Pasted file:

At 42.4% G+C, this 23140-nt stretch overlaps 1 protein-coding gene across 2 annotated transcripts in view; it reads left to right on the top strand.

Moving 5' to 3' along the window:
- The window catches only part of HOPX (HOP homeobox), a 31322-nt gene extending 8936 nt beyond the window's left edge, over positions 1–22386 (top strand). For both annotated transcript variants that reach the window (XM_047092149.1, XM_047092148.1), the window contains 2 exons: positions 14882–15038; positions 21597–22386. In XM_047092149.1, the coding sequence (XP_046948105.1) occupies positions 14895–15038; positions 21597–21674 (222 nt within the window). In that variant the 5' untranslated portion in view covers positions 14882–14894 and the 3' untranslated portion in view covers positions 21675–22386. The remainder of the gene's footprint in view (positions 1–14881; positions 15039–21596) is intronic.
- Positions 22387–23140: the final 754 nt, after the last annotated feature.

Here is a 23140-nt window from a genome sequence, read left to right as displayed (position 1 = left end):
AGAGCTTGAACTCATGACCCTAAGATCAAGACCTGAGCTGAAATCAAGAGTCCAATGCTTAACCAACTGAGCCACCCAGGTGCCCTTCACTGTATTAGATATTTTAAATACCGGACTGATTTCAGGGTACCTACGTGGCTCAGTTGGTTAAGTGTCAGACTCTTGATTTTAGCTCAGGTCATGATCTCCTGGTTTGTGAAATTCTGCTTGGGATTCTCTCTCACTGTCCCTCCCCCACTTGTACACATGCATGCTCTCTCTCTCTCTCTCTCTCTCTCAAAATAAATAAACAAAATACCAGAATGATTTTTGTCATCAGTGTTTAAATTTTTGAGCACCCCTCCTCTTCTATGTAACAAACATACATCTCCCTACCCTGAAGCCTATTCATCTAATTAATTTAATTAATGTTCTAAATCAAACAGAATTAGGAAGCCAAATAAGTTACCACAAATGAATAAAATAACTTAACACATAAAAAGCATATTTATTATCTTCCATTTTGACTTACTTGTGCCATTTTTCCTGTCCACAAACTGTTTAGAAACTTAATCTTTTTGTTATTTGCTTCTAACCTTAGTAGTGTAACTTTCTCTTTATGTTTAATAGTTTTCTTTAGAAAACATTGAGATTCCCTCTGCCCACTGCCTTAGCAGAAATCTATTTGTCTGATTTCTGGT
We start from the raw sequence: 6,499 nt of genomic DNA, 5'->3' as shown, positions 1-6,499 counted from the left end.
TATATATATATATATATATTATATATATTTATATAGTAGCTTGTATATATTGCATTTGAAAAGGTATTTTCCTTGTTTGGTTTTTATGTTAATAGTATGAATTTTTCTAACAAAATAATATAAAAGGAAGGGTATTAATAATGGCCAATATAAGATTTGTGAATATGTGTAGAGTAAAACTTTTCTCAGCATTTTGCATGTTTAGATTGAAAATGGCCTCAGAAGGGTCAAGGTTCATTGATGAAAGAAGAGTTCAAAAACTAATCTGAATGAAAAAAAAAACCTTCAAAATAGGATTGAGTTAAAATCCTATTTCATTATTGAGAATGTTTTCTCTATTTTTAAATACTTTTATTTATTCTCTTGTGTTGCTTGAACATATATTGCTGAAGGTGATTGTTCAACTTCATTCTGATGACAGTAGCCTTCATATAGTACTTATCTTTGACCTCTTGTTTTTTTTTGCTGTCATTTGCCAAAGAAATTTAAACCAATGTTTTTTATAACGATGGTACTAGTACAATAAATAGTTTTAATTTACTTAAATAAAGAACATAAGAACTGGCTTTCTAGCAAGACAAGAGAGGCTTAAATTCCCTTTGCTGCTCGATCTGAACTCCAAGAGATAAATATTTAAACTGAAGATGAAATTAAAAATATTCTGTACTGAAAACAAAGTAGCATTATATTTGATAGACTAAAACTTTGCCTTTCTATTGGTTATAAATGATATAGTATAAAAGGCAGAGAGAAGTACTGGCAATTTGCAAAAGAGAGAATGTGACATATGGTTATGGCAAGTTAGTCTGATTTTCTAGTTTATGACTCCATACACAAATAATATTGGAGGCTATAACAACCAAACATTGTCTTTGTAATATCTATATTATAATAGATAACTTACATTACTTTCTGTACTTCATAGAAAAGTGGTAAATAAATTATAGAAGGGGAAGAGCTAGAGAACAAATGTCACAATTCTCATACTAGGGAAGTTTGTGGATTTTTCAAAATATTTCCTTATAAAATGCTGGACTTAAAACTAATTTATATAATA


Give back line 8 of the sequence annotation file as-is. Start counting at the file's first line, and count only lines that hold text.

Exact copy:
TATATATATATATATATATTATATATATTTATATAGTAGCTTGTATATATTGCATTTGAAAAGGTATTTTCCTTGTTTGGTTTTTATGTTAATAGTATGAATTTTTCTAACAAAATAATATAAAAGGAAGGGTATTAATAATGGCCAATATAAGATTTGTGAATATGTGTAGAGTAAAACTTTTCTCAGCATTTTGCATGTTTAGATTGAAAATGGCCTCAGAAGGGTCAAGGTTCATTGATGAAAGAAGAGTTCAAAAACTAATCTGAATGAAAAAAAAAACCTTCAAAATAGGATTGAGTTAAAATCCTATTTCATTATTGAGAATGTTTTCTCTATTTTTAAATACTTTTATTTATTCTCTTGTGTTGCTTGAACATATATTGCTGAAGGTGATTGTTCAACTTCATTCTGATGACAGTAGCCTTCATATAGTACTTATCTTTGACCTCTTGTTTTTTTTTGCTGTCATTTGCCAAAGAAATTTAAACCAATGTTTTTTATAACGATGGTACTAGTACAATAAATAGTTTTAATTTACTTAAATAAAGAACATAAGAACTGGCTTTCTAGCAAGACAAGAGAGGCTTAAATTCCCTTTGCTGCTCGATCTGAACTCCAAGAGATAAATATTTAAACTGAAGATGAAATTAAAAATATTCTGTACTGAAAACAAAGTAGCATTATATTTGATAGACTAAAACTTTGCCTTTCTATTGGTTATAAATGATATAGTATAAAAGGCAGAGAGAAGTACTGGCAATTTGCAAAAGAGAGAATGTGACATATGGTTATGGCAAGTTAGTCTGATTTTCTAGTTTATGACTCCATACACAAATAATATTGGAGGCTATAACAACCAAACATTGTCTTTGTAATATCTATATTATAATAGATAACTTACATTACTTTCTGTACTTCATAGAAAAGTGGTAAATAAATTATAGAAGGGGAAGAGCTAGAGAACAAATGTCACAATTCTCATACTAGGGAAGTTTGTGGATTTTTCAAAATATTTCCTTATAAAATGCTGGACTTAAAACTAATTTATATAATA